The 58th Venice Biennale, May You Live In Interesting Times (11 May–24 November 2019), certainly benefitted from low expectations, given the lacklustre curatorial of the previous edition, when different segments of the show were conceptually framed with titles like 'Pavilion of Joys and Fears' and 'Pavilion of Colours'. Add to this the...
Hong Kong-based artist Zheng Bo's social, ecological, and community-engaged art practice has, in recent years, focused on moving beyond a human-centred perspective to an all-inclusive, multi-species approach. He takes up marginalised plants and communities of people as subjects in his large-scale interventions, which reintroduce wildness into...
The weather was clement for the annual Auckland Art Fair (2–5 May 2019), which was again at The Cloud on Queens Wharf. This year's edition was a get-together of 41 galleries, mostly from around Auckland and across New Zealand, with 5 spaces hailing from Sydney and the rest from Cook Islands (Bergman Gallery), Hobart (Michael Bugelli Gallery),...
David Zwirner is pleased to present an exhibition of new paintings by Lisa Yuskavage. On view at 24 Grafton Street in London, this is the artist's first exhibition since the major survey of her work at The Rose Art Museum at Brandeis University, Waltham, Massachusetts in 2015, which travelled to the Contemporary Art Museum St. Louis.
Widely associated with a re-emergence of the figurative in contemporary painting, Yuskavage has developed her own genre of portraiture in which lavish, erotic, angelic and at times grotesque characters are cast within fantastical landscapes or domestic spaces. Seamlessly blending contemporary cultural imagery and classical pictorial language, Yuskavage marshals colour as a conduit for complex psychological constructs.
The exhibition includes several works that continue Yuskavage's exploration of the dynamics of intertwined couples, while also furthering her interest in using colour as a vehicle for ideational content. Begun in the 2000s with dual portraits of female figures, she has in recent years created a series of symbiotic depictions of a female and male couple. Their relationship appears determined by carefully selected colour harmonies or contrasts–in some cases, one figure is cast in vibrant hues, while the other is in neutral tones. In works such as Ludlow Street (2017), the figures are connected to one another through pose, colour, and light, and contrast with their stark and colourless environment.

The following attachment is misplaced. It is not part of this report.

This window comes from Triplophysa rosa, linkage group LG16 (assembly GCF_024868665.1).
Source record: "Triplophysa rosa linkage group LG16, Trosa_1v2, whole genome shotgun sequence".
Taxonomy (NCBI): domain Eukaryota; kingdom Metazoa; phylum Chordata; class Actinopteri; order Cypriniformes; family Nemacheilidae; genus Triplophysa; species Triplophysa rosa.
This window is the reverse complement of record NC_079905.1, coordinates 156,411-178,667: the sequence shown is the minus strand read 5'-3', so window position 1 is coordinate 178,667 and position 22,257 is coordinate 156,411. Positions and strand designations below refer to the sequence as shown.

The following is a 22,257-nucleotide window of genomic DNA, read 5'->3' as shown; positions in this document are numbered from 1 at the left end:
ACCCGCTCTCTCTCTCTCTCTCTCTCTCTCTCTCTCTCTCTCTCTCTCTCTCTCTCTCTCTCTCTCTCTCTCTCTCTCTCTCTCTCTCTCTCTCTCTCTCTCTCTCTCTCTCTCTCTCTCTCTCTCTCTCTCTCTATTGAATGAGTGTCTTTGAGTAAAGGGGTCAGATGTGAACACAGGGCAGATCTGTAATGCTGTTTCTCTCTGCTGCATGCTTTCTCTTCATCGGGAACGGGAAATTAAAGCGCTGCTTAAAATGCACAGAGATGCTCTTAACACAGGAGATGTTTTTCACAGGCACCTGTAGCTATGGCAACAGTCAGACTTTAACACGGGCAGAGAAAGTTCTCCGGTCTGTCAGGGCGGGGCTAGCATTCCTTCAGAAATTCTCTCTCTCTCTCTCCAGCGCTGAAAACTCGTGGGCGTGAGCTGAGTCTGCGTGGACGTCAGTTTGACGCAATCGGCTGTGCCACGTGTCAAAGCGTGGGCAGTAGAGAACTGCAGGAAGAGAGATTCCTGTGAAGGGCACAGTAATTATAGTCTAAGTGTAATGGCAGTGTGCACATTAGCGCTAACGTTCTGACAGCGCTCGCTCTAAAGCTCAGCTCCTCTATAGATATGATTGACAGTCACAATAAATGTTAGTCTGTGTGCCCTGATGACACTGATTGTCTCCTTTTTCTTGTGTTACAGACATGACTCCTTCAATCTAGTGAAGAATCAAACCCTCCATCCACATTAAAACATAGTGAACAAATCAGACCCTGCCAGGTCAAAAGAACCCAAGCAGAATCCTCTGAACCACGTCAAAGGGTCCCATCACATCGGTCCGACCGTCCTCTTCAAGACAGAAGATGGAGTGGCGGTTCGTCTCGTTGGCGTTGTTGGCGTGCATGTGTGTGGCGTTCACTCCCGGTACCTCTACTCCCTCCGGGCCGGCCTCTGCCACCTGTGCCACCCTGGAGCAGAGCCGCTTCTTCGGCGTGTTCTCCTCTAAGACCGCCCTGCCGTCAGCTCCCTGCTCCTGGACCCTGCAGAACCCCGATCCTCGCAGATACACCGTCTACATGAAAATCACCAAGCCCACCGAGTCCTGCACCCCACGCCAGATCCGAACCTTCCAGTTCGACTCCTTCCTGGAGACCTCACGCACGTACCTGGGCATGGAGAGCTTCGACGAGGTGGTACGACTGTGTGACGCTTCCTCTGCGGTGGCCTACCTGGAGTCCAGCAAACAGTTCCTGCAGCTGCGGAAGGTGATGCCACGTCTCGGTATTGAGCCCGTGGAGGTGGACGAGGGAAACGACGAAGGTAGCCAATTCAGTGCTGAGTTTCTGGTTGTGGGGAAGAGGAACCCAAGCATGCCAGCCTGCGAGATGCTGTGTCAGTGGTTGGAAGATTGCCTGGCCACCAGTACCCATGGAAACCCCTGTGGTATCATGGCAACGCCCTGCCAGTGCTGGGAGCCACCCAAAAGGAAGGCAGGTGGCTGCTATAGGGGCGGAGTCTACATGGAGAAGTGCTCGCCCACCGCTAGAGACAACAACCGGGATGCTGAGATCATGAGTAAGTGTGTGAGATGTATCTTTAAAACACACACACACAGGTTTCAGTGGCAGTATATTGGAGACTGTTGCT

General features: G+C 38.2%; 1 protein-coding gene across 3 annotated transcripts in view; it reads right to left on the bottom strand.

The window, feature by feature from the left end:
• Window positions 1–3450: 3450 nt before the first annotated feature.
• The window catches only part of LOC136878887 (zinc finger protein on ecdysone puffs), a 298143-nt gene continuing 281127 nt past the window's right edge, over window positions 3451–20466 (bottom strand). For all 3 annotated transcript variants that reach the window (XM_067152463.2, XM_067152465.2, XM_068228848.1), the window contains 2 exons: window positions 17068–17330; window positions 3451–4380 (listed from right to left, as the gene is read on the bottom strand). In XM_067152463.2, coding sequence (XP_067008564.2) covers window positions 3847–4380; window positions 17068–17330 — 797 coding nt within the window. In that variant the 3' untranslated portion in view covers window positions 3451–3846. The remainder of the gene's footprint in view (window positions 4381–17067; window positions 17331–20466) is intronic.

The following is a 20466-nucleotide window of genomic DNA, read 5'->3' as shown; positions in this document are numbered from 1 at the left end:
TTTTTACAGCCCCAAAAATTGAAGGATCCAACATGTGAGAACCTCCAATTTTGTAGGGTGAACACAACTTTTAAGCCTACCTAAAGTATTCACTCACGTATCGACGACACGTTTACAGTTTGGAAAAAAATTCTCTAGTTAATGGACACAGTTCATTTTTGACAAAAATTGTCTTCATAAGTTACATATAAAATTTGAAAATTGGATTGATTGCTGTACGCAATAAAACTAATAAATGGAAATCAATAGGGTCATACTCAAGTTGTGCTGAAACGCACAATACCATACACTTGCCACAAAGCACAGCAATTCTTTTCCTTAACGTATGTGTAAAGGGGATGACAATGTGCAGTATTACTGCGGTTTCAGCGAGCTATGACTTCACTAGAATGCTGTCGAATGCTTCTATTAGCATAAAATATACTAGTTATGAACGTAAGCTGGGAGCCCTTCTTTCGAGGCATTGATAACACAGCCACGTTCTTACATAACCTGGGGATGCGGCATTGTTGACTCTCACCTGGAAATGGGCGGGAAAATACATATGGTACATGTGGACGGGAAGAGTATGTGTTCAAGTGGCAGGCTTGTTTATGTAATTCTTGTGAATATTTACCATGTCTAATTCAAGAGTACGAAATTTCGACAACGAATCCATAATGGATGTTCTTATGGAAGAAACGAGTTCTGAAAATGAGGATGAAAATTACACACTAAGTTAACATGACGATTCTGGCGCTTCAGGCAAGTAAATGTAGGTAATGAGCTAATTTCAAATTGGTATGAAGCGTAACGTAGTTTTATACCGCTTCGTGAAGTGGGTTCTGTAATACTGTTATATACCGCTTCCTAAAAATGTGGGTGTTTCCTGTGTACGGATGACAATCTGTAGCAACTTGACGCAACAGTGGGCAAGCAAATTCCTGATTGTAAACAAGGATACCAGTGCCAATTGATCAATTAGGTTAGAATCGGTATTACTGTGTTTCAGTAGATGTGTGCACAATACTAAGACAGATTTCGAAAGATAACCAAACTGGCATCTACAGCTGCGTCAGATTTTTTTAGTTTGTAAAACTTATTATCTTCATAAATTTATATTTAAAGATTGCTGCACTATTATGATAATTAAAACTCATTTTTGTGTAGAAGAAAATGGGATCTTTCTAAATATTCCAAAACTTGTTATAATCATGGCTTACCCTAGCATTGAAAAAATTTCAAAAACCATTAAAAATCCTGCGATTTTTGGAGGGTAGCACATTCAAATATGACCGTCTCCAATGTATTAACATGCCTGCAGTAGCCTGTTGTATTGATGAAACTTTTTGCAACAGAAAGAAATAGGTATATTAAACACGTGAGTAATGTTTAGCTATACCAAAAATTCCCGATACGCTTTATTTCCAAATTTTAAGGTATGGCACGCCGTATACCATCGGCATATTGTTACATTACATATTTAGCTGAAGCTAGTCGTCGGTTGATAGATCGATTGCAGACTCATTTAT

Other paintings in the exhibition depict single women or groups, with psychological narratives of tenderness and tension likewise described by formal elements within the compositions. The large-scale Déjà Vu (2017) presents a luminous female character in the center of a small crowd of male figures rendered in shades of greys and blacks, who ultimately emerge as ethereal manifestations. Keenly interested in the variety of ways the nude has been depicted across art history and within popular media, Yuskavage frequently lets her male and female characters assume roles traditionally expected of the other. For the artist, the meaning of a work is to be found equally in the representation of characters as in the 'emotional formalism' that gives the subjects expression through colouration and other pictorial inventions.
Born in 1962 in Philadelphia, Lisa Yuskavage received her B.F.A. from the Tyler School of Art, Temple University, in 1984 and her M.F.A. from the Yale University School of Art in 1986. Since 2005, the artist's work has been represented by David Zwirner. In 2006, two solo exhibitions were concurrently presented at David Zwirner and Zwirner & Wirth, New York, followed by presentations at the gallery in 2009, 2011, and 2015. Marking her fifth gallery solo show, this exhibition is her first with David Zwirner in London.
In 2015, The Rose Art Museum of Brandeis University in Waltham, Massachusetts, presented_Lisa Yuskavage: The Brood_, a major solo exhibition spanning twenty-five years of the artist's work. The show travelled to the Contemporary Art Museum St. Louis in 2016. A large-scale, comprehensive publication by Skira Rizzoli, published on occasion of the exhibition, created in close collaboration with Yuskavage, includes texts by renowned art historians, curators, and writers including Christopher Bedford, Suzanne Hudson, Catherine Lord, and Siddhartha Mukherjee, as well as an interview with the artist by Katy Siegel.
Yuskavage's work has been the subject of solo exhibitions at institutions worldwide, including The Royal Hibernian Academy, Dublin (organised as part of the Dublin Contemporary 2011); Museo Tamayo Arte Contemporáneo, Mexico City (2006); Royal Academy of Arts, London (2002); Centre d'Art Contemporain, Geneva (2001); and the Institute of Contemporary Art, University of Pennsylvania, Philadelphia (2000).
Throughout her career, Yuskavage has lectured on the subject of her own work as well as that by other artists, including Giorgio de Chirico, Philip Guston, Francis Picabia, and Édouard Vuillard.
Museum collections which hold works by the artist include The Art Institute of Chicago; Hirshhorn Museum and Sculpture Garden, Washington, D.C.; Long Museum, Shanghai; The Metropolitan Museum of Art, New York; Museum of Contemporary Art, Los Angeles; The Museum of Modern Art, New York; San Francisco Museum of Modern Art; Walker Art Center, Minneapolis, Minnesota; and the Whitney Museum of American Art, New York. Yuskavage lives and works in New York.
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With a career spanning over 30 years, New York-based Lisa Yuskavage (b. 1962, Philadelphia) is a figurative painter minutely versed in the history of the medium, channelling artists from Francisco de Goya to Édouard Vuillard and Philip Guston in her ostensibly kitschy canvases. Her paintings are immediately recognisable by their absurdly...
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